Saturday, November 30, 2019

Thanksgiving Leftovers

This week's installment of Stuffingback Saturday takes another rummage through the ancient vaults in search of the answer to the question: "What Thanksgiving gags did editorial cartoonists draw before we all drew about political fights dividing the family at the dinner table?"
"Cousin Ed's Folks from Town" by Burt Thomas in Detroit News, November 1916
I usually try to keep these cartoons as close to their centennial as possible, but my source for these first three, Cartoons Magazine, tended to run holiday-themed cartoons (for any holiday) from earlier years. The December, 1919 edition, for example, included the above Burt Thomas cartoon, which is clearly dated 1916. That's quite understandable, with Thanksgiving coming after the December edition's deadline; who would still be interested in Thanksgiving cartoons when the January edition came out?

In 1919, their dilemma was that a lot of cartoons drawn for Thanksgiving 1918 expressed thanks that the boys would be coming home soon from the War that had ended two weeks earlier. Thus, it's hard for me to tell what year the other cartoons in that issue were from.
"The Good Old Days" by Ted Brown in Chicago Daily News, Nov. 1919?
Here's a cartoon by Ted Brown from the December, 1920 edition; there's a chance that Cartoons Magazine might have saved it from 1919 when complaints about the cost of living were in vogue. (So this is the thanks the First Americans get for inviting the pilgrim colonists to the First Thanksgiving!)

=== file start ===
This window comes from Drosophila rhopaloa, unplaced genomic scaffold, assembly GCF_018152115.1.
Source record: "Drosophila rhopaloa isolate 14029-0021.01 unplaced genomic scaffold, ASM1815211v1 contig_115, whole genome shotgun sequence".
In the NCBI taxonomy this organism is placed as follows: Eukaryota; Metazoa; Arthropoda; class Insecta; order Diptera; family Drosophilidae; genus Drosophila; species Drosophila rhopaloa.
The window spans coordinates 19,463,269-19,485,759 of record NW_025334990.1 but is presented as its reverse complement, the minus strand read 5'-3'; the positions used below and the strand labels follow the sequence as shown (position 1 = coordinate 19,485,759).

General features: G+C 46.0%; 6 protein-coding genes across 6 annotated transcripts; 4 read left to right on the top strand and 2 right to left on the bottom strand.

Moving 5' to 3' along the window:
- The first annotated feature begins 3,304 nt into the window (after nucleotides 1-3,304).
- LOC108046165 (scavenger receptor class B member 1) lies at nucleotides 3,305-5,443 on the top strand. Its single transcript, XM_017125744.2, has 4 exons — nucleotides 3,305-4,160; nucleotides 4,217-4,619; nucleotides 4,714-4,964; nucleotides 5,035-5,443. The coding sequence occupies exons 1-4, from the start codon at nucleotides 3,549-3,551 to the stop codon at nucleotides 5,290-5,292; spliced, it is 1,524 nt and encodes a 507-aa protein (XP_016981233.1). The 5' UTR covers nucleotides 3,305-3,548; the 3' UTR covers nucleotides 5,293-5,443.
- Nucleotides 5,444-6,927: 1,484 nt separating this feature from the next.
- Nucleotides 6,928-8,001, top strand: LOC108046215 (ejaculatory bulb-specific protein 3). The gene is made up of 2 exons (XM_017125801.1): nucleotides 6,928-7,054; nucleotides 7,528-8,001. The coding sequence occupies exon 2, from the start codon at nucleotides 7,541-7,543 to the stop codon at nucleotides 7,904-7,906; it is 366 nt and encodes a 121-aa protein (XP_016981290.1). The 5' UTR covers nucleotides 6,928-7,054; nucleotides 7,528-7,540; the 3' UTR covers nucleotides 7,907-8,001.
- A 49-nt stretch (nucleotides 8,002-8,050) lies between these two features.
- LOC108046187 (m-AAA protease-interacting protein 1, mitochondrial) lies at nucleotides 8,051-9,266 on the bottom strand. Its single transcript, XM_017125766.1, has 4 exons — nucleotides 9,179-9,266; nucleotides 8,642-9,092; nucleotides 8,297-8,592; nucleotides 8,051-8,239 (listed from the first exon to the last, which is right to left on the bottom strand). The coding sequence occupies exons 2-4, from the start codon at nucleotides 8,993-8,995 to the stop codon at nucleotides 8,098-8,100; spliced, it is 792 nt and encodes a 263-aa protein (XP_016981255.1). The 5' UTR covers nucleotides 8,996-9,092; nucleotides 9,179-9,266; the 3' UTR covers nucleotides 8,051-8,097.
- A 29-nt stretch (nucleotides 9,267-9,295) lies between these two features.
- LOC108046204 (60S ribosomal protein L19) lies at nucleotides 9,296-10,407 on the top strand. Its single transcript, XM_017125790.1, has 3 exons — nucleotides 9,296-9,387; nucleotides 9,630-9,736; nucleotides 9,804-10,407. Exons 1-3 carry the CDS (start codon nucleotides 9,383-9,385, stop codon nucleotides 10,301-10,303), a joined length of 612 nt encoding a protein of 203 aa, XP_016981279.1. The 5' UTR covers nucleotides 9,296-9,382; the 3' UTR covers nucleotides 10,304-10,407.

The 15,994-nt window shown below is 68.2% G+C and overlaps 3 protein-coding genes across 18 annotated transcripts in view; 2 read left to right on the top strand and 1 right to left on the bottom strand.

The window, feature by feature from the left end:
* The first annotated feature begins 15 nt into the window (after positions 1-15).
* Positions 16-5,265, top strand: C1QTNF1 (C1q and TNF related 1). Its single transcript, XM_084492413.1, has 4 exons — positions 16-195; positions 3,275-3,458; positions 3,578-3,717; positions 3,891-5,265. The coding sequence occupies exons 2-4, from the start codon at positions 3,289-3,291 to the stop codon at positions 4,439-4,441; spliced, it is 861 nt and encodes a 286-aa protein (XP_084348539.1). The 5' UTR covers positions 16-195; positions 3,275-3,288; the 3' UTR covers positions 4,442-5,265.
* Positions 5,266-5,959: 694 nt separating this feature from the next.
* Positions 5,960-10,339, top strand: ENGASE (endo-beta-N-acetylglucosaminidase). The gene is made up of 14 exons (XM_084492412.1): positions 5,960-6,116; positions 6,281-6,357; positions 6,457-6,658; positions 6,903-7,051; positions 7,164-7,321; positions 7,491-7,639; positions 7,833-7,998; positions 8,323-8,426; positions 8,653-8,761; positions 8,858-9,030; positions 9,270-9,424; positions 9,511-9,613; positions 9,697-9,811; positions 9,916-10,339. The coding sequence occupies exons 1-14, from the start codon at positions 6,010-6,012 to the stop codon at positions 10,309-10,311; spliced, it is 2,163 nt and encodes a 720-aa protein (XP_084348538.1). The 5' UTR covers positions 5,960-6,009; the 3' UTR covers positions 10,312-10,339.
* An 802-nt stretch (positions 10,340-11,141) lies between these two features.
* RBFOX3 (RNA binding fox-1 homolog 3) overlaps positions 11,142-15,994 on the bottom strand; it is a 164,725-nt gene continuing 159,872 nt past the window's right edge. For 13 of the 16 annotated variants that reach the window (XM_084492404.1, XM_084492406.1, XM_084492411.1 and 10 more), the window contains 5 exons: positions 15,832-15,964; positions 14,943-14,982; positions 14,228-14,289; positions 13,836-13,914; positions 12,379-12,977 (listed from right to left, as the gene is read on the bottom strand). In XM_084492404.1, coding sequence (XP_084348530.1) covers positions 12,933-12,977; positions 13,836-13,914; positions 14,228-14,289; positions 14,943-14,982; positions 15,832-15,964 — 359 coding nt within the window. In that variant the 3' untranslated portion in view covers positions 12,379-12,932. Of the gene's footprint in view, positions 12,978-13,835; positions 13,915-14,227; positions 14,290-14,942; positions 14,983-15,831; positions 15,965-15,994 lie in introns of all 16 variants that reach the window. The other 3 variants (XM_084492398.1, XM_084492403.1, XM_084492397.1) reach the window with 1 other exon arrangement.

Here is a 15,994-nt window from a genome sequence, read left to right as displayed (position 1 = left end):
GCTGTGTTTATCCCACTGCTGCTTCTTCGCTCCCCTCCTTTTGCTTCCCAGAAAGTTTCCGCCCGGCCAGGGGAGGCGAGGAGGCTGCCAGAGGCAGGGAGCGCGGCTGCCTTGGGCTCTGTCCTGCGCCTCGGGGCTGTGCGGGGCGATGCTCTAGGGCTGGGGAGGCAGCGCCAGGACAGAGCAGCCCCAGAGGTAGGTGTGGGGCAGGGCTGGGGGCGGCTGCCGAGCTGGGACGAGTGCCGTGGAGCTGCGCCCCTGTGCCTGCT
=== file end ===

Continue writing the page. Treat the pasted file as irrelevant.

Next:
"Breaking into the Big League" by Archibald Chapin in St. Louis Republic, Nov. 1918 or earlier
I don't know what things were like in the Chapin household, but I hope the young lady in this cartoon soon figured out that there are many reasons why it's a bad idea to keep a birdcage over the stove.
"Ain't It a Grand and Glorious Feelin'" by Clare Briggs in New York Tribune, Nov. 27, 1919
In the Briggs household, the kids had to wait until the adults were done eating before they were permitted to come to the table. And if this were not at least a fairly common practice, don't you think Briggs's readers would have shamed him en masse after this cartoon was nationally syndicated?

No, I suppose that if your apartment wasn't large enough to accommodate a separate children's table, you had to make do by teaching the children The Virtue Of Patience. We know now that the grown-ups in 1919 who feasted while their children's stomachs growled in the next room would, just as those kids became adults, bequeath them the Great Depression.

But would those kids snark "OK, Homer" at them? I think not.
"What Are You Thankful For" by William Hanny in St. Joseph News-Press, Nov. 27, 1919